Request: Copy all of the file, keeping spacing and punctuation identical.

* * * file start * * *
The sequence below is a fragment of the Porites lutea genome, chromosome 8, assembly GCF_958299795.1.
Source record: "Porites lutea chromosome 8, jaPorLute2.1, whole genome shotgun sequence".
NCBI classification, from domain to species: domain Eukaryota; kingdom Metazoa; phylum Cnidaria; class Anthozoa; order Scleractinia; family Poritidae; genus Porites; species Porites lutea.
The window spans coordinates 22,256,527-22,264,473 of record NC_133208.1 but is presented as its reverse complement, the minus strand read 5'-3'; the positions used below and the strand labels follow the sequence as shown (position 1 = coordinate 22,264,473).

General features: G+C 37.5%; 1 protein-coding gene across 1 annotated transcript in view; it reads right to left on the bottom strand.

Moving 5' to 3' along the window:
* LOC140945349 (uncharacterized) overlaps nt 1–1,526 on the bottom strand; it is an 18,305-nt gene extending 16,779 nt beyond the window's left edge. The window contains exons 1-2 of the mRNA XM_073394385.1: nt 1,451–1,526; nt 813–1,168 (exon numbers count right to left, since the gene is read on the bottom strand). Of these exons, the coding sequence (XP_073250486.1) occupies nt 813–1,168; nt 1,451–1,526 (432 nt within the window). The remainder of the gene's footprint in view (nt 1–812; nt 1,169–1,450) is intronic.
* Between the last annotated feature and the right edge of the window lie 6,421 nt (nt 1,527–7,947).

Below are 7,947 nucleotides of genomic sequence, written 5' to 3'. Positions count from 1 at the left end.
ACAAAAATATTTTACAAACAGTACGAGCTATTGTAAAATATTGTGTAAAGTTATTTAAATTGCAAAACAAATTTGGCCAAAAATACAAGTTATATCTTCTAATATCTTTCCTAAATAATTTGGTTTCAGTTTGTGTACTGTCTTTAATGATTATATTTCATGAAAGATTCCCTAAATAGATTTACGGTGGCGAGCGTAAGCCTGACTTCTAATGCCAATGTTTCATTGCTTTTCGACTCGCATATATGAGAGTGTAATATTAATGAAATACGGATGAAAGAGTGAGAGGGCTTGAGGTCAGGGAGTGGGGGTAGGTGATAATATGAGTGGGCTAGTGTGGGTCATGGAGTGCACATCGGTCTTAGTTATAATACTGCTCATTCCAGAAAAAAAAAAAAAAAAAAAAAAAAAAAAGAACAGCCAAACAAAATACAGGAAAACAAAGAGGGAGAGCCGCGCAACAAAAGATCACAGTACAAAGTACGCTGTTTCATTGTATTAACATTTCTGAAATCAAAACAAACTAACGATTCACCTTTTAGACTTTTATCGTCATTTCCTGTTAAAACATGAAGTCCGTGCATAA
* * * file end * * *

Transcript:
The sequence below is a fragment of the Porites lutea genome, chromosome 8, assembly GCF_958299795.1.
Source record: "Porites lutea chromosome 8, jaPorLute2.1, whole genome shotgun sequence".
NCBI classification, from domain to species: domain Eukaryota; kingdom Metazoa; phylum Cnidaria; class Anthozoa; order Scleractinia; family Poritidae; genus Porites; species Porites lutea.
The window spans coordinates 22,256,527-22,264,473 of record NC_133208.1 but is presented as its reverse complement, the minus strand read 5'-3'; the positions used below and the strand labels follow the sequence as shown (position 1 = coordinate 22,264,473).

General features: G+C 37.5%; 1 protein-coding gene across 1 annotated transcript in view; it reads right to left on the bottom strand.

Moving 5' to 3' along the window:
* LOC140945349 (uncharacterized) overlaps nt 1–1,526 on the bottom strand; it is an 18,305-nt gene extending 16,779 nt beyond the window's left edge. The window contains exons 1-2 of the mRNA XM_073394385.1: nt 1,451–1,526; nt 813–1,168 (exon numbers count right to left, since the gene is read on the bottom strand). Of these exons, the coding sequence (XP_073250486.1) occupies nt 813–1,168; nt 1,451–1,526 (432 nt within the window). The remainder of the gene's footprint in view (nt 1–812; nt 1,169–1,450) is intronic.
* Between the last annotated feature and the right edge of the window lie 6,421 nt (nt 1,527–7,947).

Below are 7,947 nucleotides of genomic sequence, written 5' to 3'. Positions count from 1 at the left end.
ACAAAAATATTTTACAAACAGTACGAGCTATTGTAAAATATTGTGTAAAGTTATTTAAATTGCAAAACAAATTTGGCCAAAAATACAAGTTATATCTTCTAATATCTTTCCTAAATAATTTGGTTTCAGTTTGTGTACTGTCTTTAATGATTATATTTCATGAAAGATTCCCTAAATAGATTTACGGTGGCGAGCGTAAGCCTGACTTCTAATGCCAATGTTTCATTGCTTTTCGACTCGCATATATGAGAGTGTAATATTAATGAAATACGGATGAAAGAGTGAGAGGGCTTGAGGTCAGGGAGTGGGGGTAGGTGATAATATGAGTGGGCTAGTGTGGGTCATGGAGTGCACATCGGTCTTAGTTATAATACTGCTCATTCCAGAAAAAAAAAAAAAAAAAAAAAAAAAAAAGAACAGCCAAACAAAATACAGGAAAACAAAGAGGGAGAGCCGCGCAACAAAAGATCACAGTACAAAGTACGCTGTTTCATTGTATTAACATTTCTGAAATCAAAACAAACTAACGATTCACCTTTTAGACTTTTATCGTCATTTCCTGTTAAAACATGAAGTCCGTGCATAA